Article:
Do Actions Speak Louder Than The 'N' Word?
A big, big controversy erupted in England this week involving the man they call Big Ron Atkinson. Atkinson had been co-commentating on ITVs coverage of the high-profile Monaco versus Chelsea Champions League semi-final on Wednesday night. So far, so good. The usual procedure at ITV is to switch back to mustachioed anchorman Des Lynam in the studio. So with the game finished, Atkinson took off his headset to indulge in banter with co-commentator Clive Tyldsley, thinking they were now off the air. Unfortunately for Ron, ITV shared their coverage with many Middle Eastern countries. He was still very much on-air in Saudi Arabia. Chelseas World Cup winning defender Marcel Desailly had performed poorly, and he was due some football related criticism. But Saudi Arabians heard Ron say, "(Desailly) is what is known in some schools as a f***ing lazy, thick, ni**er." Except he didnt use asterisks.
News reached England within minutes. The next morning, Atkinson resigned from his 200,000 a year job at ITV. His contract with The Guardian newspaper was terminated. He was apologetic, but it was definitely too little too late. Those unfamiliar with Atkinson will no doubt be damning him all the way to hell, or the exceptionally generous will be pitying an old man out of touch with the world. But if this is your introduction to the man they call Big Ron, youll be surprised to hear about his past.
Back in the 1970s, English football was a different game. Supporters regularly threw bananas at black players on the pitch, and the players were expected to suffer in silence. One player received a bullet in the post. Running parallel to this openly hostile racism was a pseudo-scientific mythology prevalent among professional coaches; in part, the idea that black players didnt have the necessary temperament, or even the intelligence to play in the English leagues. Ron Atkinson played a key role in the erosion of these attitudes.
When he took over managerial duties at West Bromwich Albion in 1977, he immediately signed Brendan Batson, forming a trio of black players which included the now legendary Laurie Cunningham and Cyrille Regis.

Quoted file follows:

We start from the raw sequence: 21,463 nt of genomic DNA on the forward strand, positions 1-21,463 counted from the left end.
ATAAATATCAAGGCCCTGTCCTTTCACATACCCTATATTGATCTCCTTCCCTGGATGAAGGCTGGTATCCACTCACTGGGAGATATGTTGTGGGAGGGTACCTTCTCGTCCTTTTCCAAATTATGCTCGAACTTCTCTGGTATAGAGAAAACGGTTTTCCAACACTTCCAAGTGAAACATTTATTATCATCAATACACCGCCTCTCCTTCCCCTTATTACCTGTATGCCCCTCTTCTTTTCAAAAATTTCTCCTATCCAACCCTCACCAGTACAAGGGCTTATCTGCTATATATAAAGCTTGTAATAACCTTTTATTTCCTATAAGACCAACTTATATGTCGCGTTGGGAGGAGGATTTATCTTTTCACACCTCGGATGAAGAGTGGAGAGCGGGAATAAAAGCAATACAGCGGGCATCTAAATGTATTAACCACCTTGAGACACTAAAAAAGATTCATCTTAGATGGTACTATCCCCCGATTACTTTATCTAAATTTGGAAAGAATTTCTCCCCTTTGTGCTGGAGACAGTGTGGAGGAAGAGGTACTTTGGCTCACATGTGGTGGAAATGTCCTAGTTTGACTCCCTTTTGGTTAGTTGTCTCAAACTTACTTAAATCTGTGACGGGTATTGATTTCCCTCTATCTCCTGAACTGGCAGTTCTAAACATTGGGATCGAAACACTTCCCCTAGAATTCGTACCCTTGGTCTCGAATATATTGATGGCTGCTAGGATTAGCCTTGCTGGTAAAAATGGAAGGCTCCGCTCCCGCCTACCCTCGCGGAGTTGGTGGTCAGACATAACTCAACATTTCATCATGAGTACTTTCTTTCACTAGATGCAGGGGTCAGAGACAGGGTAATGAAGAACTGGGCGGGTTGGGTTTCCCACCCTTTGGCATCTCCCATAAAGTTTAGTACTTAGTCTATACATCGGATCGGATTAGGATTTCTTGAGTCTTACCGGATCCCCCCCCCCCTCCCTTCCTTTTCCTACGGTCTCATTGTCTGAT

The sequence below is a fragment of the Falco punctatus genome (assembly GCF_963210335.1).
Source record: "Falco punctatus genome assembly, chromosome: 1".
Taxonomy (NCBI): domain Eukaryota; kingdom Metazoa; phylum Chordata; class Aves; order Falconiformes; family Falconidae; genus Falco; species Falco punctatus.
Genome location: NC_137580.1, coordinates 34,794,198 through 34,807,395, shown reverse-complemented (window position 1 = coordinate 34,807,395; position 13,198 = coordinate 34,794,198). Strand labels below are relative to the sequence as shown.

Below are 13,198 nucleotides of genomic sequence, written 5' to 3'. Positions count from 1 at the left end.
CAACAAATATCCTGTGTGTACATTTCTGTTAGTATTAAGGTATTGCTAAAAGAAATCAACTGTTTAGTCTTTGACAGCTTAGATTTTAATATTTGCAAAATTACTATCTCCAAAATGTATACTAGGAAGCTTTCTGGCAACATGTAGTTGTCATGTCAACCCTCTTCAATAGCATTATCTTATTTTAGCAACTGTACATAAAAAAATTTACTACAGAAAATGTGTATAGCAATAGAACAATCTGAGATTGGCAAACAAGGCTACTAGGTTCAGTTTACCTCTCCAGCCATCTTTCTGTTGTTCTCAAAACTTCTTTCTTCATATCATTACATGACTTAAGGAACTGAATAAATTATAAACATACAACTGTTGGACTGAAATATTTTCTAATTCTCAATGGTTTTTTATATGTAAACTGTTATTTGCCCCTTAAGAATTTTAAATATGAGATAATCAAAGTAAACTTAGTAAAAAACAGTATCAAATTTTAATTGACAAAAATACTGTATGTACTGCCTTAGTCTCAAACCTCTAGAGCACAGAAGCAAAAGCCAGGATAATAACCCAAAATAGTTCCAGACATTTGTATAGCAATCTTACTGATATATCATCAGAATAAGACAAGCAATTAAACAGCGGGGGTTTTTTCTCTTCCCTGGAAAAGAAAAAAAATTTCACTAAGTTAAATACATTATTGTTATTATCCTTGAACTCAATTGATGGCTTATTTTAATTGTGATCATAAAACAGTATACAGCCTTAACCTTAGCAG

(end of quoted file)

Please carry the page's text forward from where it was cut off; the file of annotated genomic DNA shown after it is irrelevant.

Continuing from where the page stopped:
Batson said, Back then, black players coming through had to contend with a whispering campaign by managers who would not sign them because of a stereotype. We were supposed to lack discipline, to not like the cold, to lack bottle. Ron ignored that and just looked for good players, and selected them on merit.
Atkinson broke the mold as his team played an entertaining and winning brand of football, gaining plaudits from all corners. Batson, Cunningham, and Regis became icons of black football, and many of todays black professionals cite them as inspirational figures. Recently, Atkinson was invited to attend the 10th anniversary dinner of Kick It Out, a campaign against racism in football. There, he received warm words from many of the speakers. He was one of the last men anyone expected to say the N word, but the context of it is even more amazing. He used three derogatory prefixes; the first one was aggressive, while the second two both recalled the negative stereotypes he had done so much to counterbalance.
There have been retrospective suggestions that perhaps his cultivation of black talent was nothing more than opportunism, born of the desire to win football matches. His comments at the time, about his groundbreaking trio of black stars, have been used to support this theory. In the seventies, he said, They could be yellow, or purple, and have two heads, as long as they can play."
However, many of the black players he coached now regard him as a friend.
Ive known Ron since I was 16, said Carlton Palmer. Ive been on holiday with his family, my children have been sick on him, I know him. I cant defend what he said, but there is no way he is a racist.
Only time will tell how Big Ron is remembered, but the severity of his outburst means it will outweigh his positive contributions as a sumo outweighs a supermodel. Perhaps the final irony is that in his disgrace, Ron Atkinson has given the campaign to remove racism from football a well-timed wake-up call. The cause has made great progress in the last thirty years or so, but there has been a sense of complacency within English football recently.
This season, a complaint by the Fulham player Luis Boa Morte, that he was subjected to racial abuse, yielded no result due to lack of evidence. The story barely caused a ripple on the football pond, receiving relatively little press attention. It should also be pointed out that while the question marks surrounding black players' abilities are gone, they now face similar resistance to becoming successful coaches. Atkinsons slip has brought the issue to the forefront once more, and it may provide an unintentional but much needed catalyst for further debate.